In our era of constant reboots and reimaginings, it’s not uncommon to find genre films that are homages to certain eras and styles. However, it’s rare that a film is an homage to such a specific era and such a specific style in the way that The Love Witch is. In fact, it feels a little weird talking about the film in regards to 2010s horror, considering it feels like such a product of the late ’60s/early ’70s. Yet, it has enough modern themes thrown in to make it a distinct product of 2016 while indulging the sultry, kitschy images of the past.
The Love Witch begins with a woman in a car, driving toward a small Northern California town to escape the horrors of her past in San Francisco. The woman is Elaine (played by Samantha Robinson), and it’s implied through unsubtle flashbacks that she may have killed her husband. It also becomes clear (through voiceover) that Elaine may be involved in witchcraft, while also having an insatiable desire to use her witchcraft to make men fall in love with her.
Before casting any of her spells, she meets an interior decorator named Trish (Laura Waddell) who shows Elaine her new apartment and soon befriends her. Elaine soon performs a ritual to rope in a man she hopes will meet her demands, which comes in the form of a college professor. After a night of wild sex, the professor becomes clingy and emotional before dying from an unknown cause, but which most likely has to do with witchcraft. Feeling unsatisfied with him, Elaine peforms another ritual and moves on to Trish’s husband, before finally settling on Griff, a detective who is investigating the death of the college professor, but who also can’t help but come under Elaine’s spell.
The style of this movie (which I alluded to) is a bit hard for me to pin down. It’s a little bit Hitchcock, a little bit Russ Meyer, with a heavy heaping of ’60s and ’70s horror/exploitation, and with a dash of Sirkian melodrama thrown in. Whatever the case is, it’s very striking to look at, with its use of hard lighting shot on 35mm and pastel colors that evoke an era entirely removed from our own. However, it seems to be set in present day (all the cars featured in it are modern) possibly as a result of its smaller budget. Nonetheless, cinematographer M. David Mullen makes the film look so singular that you almost forget that it was shot under the constraints of modern indie filmmaking.
Writer/director Anna Biller also deserves credit for imbuing this inherently trashy subject matter with modern themes on feminism. Elaine is a kind of typical exploitation movie sex kitten, and yet there’s this push and pull between her desire to please men as well as control them. Also, having her play a witch is a smart metaphor for the way men can see women – as these manipulative, mysterious creatures – when really they’re just frustrated that they can’t bang them. So this makes it all the more satisfying seeing Elaine have her way with the opposite sex.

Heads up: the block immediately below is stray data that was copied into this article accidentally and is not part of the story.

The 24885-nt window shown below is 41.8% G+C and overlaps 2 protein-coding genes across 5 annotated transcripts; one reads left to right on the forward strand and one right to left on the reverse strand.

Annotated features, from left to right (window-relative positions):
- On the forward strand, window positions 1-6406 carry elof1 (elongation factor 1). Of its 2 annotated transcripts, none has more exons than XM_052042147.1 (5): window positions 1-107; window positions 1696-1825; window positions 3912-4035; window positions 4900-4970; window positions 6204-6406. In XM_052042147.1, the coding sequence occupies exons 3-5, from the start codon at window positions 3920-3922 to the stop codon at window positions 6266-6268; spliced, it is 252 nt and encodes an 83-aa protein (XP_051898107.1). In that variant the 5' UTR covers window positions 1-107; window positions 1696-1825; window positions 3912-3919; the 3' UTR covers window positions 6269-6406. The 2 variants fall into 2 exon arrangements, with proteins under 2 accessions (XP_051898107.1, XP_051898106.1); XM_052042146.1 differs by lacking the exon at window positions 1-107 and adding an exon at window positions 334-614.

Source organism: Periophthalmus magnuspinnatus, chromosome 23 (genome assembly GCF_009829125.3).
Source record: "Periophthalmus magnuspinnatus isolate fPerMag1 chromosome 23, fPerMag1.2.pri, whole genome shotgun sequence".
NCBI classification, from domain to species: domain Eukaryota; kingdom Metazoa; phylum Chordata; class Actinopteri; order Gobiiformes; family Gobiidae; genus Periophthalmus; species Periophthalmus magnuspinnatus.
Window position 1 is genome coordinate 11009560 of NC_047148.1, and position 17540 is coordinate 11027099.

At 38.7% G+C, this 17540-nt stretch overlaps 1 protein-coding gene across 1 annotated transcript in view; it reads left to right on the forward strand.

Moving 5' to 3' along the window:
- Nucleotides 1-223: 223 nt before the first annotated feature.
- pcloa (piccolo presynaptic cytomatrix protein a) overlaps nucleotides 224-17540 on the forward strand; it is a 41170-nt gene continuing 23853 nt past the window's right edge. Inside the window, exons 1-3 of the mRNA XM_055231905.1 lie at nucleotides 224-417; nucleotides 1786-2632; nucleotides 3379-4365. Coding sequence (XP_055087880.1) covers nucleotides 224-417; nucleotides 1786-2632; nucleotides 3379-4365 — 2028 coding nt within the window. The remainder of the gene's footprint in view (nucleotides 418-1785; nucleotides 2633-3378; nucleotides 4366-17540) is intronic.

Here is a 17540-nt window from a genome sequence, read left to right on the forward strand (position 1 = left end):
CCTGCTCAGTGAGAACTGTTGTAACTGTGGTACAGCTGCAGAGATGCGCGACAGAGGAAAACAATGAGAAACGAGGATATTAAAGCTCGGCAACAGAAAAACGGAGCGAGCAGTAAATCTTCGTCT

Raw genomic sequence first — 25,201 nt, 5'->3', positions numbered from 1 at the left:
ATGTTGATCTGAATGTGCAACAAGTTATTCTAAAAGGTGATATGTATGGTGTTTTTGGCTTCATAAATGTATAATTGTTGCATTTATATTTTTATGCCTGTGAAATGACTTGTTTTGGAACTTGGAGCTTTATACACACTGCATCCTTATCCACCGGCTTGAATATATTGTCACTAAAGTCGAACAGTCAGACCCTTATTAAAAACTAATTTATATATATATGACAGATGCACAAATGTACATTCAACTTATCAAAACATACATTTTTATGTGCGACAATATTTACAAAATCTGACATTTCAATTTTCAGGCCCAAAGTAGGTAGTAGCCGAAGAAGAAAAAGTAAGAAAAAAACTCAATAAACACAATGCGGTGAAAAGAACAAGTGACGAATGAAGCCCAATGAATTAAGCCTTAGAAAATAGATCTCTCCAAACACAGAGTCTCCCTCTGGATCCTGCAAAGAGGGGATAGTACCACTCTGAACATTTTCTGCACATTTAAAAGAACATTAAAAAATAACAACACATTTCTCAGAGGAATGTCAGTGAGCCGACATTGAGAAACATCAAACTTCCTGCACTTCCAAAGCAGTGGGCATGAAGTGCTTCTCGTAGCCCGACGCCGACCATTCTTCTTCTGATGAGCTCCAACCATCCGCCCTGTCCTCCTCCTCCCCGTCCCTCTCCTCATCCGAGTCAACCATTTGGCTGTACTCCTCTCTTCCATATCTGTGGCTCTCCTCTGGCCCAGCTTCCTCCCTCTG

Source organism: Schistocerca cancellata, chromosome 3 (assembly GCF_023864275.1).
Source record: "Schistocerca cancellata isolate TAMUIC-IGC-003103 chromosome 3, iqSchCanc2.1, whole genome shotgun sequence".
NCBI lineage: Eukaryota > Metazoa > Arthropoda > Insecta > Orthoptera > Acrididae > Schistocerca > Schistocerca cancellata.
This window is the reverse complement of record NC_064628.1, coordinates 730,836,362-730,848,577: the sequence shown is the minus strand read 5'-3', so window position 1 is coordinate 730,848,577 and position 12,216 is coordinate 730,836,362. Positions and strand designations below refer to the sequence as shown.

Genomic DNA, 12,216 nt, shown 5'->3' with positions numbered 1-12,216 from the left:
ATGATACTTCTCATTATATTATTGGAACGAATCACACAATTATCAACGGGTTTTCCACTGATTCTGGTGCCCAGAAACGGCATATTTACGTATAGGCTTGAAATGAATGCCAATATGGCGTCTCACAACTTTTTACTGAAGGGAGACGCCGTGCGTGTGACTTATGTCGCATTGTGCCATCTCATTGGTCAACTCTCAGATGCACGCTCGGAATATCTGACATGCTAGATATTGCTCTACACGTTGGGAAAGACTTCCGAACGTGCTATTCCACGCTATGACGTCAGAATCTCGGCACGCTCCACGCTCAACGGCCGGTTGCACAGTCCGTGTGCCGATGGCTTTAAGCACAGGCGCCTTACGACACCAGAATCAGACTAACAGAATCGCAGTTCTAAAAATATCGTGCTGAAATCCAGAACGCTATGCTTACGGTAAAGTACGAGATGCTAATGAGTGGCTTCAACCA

It also all works so well because of the breakout performance by Samantha Robinson. She has all the sex appeal to make the film’s seduction scenes pop, but also can clearly play a strongwilled woman seeped in irony without ever winking at the audience too much. Also the New York-born, London-raised actress has the perfect mid-Atlantic diction and stagey delivery of a movie star from Hollywood’s golden age. Similarly, the rest of the cast is in tune with this outdated style of acting, which just adds to the film’s impeccably choreographed sense of artifice. Really, my only complaint is that The Love Witch feels a little long at 2 hours, though it’s debatable if its occasionally slow pace is another homage to its bygone influences.
While watching The Love Witch, it was a little hard not to think of Quentin Tarantino, considering he’s not only a master of ultraspecific homage, but also tends to pull from this same era in terms of influences. So it was nice to realize that Samantha Robinson appeared in Once Upon A Time In Hollywood this year as doomed heiress Abigail Folger. I can only assume it’ll lead to bigger parts in mainstream movies, since The Love Witch is one hell of a calling card. Let’s just hope director Anna Biller has a similar fate ahead of her, since here she’s certainly shown a more than unique eye for the macabre.